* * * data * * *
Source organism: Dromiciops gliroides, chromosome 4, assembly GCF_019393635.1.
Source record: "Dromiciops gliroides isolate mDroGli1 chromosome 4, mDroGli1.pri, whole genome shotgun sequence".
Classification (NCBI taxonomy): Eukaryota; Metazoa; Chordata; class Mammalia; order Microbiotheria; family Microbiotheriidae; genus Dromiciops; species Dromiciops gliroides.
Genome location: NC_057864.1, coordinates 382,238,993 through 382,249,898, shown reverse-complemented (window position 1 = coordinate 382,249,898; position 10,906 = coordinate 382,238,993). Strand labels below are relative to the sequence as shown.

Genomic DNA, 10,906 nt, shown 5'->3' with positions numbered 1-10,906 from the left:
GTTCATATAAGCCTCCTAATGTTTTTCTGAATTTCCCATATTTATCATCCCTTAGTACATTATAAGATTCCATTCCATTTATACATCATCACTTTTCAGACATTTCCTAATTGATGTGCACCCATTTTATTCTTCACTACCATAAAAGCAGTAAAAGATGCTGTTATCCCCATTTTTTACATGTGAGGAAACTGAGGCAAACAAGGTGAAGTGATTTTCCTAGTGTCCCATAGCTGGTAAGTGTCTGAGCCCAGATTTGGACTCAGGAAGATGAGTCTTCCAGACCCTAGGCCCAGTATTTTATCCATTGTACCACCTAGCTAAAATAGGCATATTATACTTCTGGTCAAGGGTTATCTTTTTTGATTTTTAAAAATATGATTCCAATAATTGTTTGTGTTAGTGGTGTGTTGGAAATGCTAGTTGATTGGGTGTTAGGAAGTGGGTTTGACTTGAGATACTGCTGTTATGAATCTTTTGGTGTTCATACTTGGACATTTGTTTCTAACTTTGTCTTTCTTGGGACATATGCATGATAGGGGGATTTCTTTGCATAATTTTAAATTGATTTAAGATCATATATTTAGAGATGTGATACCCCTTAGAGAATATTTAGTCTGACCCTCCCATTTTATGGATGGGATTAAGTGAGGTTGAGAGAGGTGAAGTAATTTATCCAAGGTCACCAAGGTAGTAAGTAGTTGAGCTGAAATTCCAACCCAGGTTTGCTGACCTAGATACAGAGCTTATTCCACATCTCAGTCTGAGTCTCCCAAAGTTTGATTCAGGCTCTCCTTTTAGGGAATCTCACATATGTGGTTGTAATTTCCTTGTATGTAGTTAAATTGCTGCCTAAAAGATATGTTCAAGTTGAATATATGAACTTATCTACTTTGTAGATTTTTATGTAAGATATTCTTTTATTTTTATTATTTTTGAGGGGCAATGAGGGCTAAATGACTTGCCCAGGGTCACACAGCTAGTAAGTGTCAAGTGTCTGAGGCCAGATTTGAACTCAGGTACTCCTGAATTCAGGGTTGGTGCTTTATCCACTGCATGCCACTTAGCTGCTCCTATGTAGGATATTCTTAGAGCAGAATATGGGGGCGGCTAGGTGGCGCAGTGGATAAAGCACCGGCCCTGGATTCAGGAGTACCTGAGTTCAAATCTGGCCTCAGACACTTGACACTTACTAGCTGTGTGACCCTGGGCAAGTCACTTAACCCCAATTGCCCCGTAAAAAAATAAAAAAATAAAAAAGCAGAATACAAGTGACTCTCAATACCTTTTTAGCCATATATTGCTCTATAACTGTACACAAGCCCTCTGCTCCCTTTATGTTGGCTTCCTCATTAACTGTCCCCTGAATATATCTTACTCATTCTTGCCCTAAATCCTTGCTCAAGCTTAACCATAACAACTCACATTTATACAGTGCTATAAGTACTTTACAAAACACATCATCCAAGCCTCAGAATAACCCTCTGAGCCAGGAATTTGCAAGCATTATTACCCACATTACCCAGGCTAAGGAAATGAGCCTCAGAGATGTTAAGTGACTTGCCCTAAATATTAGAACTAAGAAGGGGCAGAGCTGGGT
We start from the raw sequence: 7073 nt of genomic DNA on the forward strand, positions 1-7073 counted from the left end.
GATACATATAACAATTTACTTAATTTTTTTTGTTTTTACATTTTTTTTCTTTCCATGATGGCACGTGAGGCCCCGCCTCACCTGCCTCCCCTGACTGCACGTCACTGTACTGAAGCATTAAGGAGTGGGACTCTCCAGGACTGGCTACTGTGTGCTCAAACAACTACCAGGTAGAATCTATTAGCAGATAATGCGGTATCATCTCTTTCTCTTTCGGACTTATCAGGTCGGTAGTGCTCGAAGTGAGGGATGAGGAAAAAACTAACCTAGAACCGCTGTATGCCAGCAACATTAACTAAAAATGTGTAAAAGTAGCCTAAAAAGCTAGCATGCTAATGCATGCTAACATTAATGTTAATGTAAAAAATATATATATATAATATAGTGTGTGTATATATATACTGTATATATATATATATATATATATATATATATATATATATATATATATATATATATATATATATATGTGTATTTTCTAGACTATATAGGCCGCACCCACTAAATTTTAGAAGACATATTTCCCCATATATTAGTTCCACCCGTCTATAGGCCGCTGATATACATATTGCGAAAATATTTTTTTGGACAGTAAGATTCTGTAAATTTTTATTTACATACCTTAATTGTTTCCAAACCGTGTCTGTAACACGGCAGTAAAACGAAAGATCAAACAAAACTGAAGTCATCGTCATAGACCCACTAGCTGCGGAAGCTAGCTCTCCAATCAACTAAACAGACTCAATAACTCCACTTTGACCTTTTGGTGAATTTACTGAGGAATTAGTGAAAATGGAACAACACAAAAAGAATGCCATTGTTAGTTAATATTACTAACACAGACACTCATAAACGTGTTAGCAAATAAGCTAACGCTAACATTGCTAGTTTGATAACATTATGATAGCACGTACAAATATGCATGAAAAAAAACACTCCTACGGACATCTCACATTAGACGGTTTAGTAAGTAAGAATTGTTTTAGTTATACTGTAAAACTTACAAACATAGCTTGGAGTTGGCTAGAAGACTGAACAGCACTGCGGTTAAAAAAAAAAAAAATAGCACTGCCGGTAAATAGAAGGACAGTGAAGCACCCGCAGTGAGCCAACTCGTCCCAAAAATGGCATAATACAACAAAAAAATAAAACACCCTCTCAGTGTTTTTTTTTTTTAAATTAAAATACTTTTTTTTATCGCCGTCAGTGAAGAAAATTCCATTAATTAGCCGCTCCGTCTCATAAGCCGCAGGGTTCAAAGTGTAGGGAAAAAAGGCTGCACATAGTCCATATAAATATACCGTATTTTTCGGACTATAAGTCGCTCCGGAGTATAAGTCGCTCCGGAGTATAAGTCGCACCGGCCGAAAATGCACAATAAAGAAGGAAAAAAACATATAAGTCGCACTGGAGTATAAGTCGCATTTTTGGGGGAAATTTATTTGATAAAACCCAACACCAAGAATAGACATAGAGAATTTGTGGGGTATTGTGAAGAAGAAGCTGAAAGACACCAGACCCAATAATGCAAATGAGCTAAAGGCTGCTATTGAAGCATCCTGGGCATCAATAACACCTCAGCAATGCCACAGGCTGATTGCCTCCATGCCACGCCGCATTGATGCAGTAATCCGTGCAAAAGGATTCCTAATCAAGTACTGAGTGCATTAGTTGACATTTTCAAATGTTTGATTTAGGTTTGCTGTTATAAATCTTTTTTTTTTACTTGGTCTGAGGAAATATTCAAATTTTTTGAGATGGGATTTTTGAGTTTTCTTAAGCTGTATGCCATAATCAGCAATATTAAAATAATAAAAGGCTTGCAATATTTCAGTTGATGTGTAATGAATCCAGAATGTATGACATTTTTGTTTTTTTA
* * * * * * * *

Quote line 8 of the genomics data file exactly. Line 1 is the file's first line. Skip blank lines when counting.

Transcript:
GATACATATAACAATTTACTTAATTTTTTTTGTTTTTACATTTTTTTTCTTTCCATGATGGCACGTGAGGCCCCGCCTCACCTGCCTCCCCTGACTGCACGTCACTGTACTGAAGCATTAAGGAGTGGGACTCTCCAGGACTGGCTACTGTGTGCTCAAACAACTACCAGGTAGAATCTATTAGCAGATAATGCGGTATCATCTCTTTCTCTTTCGGACTTATCAGGTCGGTAGTGCTCGAAGTGAGGGATGAGGAAAAAACTAACCTAGAACCGCTGTATGCCAGCAACATTAACTAAAAATGTGTAAAAGTAGCCTAAAAAGCTAGCATGCTAATGCATGCTAACATTAATGTTAATGTAAAAAATATATATATATAATATAGTGTGTGTATATATATACTGTATATATATATATATATATATATATATATATATATATATATATATATATATATATATATATATATGTGTATTTTCTAGACTATATAGGCCGCACCCACTAAATTTTAGAAGACATATTTCCCCATATATTAGTTCCACCCGTCTATAGGCCGCTGATATACATATTGCGAAAATATTTTTTTGGACAGTAAGATTCTGTAAATTTTTATTTACATACCTTAATTGTTTCCAAACCGTGTCTGTAACACGGCAGTAAAACGAAAGATCAAACAAAACTGAAGTCATCGTCATAGACCCACTAGCTGCGGAAGCTAGCTCTCCAATCAACTAAACAGACTCAATAACTCCACTTTGACCTTTTGGTGAATTTACTGAGGAATTAGTGAAAATGGAACAACACAAAAAGAATGCCATTGTTAGTTAATATTACTAACACAGACACTCATAAACGTGTTAGCAAATAAGCTAACGCTAACATTGCTAGTTTGATAACATTATGATAGCACGTACAAATATGCATGAAAAAAAACACTCCTACGGACATCTCACATTAGACGGTTTAGTAAGTAAGAATTGTTTTAGTTATACTGTAAAACTTACAAACATAGCTTGGAGTTGGCTAGAAGACTGAACAGCACTGCGGTTAAAAAAAAAAAAAATAGCACTGCCGGTAAATAGAAGGACAGTGAAGCACCCGCAGTGAGCCAACTCGTCCCAAAAATGGCATAATACAACAAAAAAATAAAACACCCTCTCAGTGTTTTTTTTTTTTAAATTAAAATACTTTTTTTTATCGCCGTCAGTGAAGAAAATTCCATTAATTAGCCGCTCCGTCTCATAAGCCGCAGGGTTCAAAGTGTAGGGAAAAAAGGCTGCACATAGTCCATATAAATATACCGTATTTTTCGGACTATAAGTCGCTCCGGAGTATAAGTCGCTCCGGAGTATAAGTCGCACCGGCCGAAAATGCACAATAAAGAAGGAAAAAAACATATAAGTCGCACTGGAGTATAAGTCGCATTTTTGGGGGAAATTTATTTGATAAAACCCAACACCAAGAATAGACATAGAGAATTTGTGGGGTATTGTGAAGAAGAAGCTGAAAGACACCAGACCCAATAATGCAAATGAGCTAAAGGCTGCTATTGAAGCATCCTGGGCATCAATAACACCTCAGCAATGCCACAGGCTGATTGCCTCCATGCCACGCCGCATTGATGCAGTAATCCGTGCAAAAGGATTCCTAATCAAGTACTGAGTGCATTAGTTGACATTTTCAAATGTTTGATTTAGGTTTGCTGTTATAAATCTTTTTTTTTTACTTGGTCTGAGGAAATATTCAAATTTTTTGAGATGGGATTTTTGAGTTTTCTTAAGCTGTATGCCATAATCAGCAATATTAAAATAATAAAAGGCTTGCAATATTTCAGTTGATGTGTAATGAATCCAGAATGTATGACATTTTTGTTTTTTTA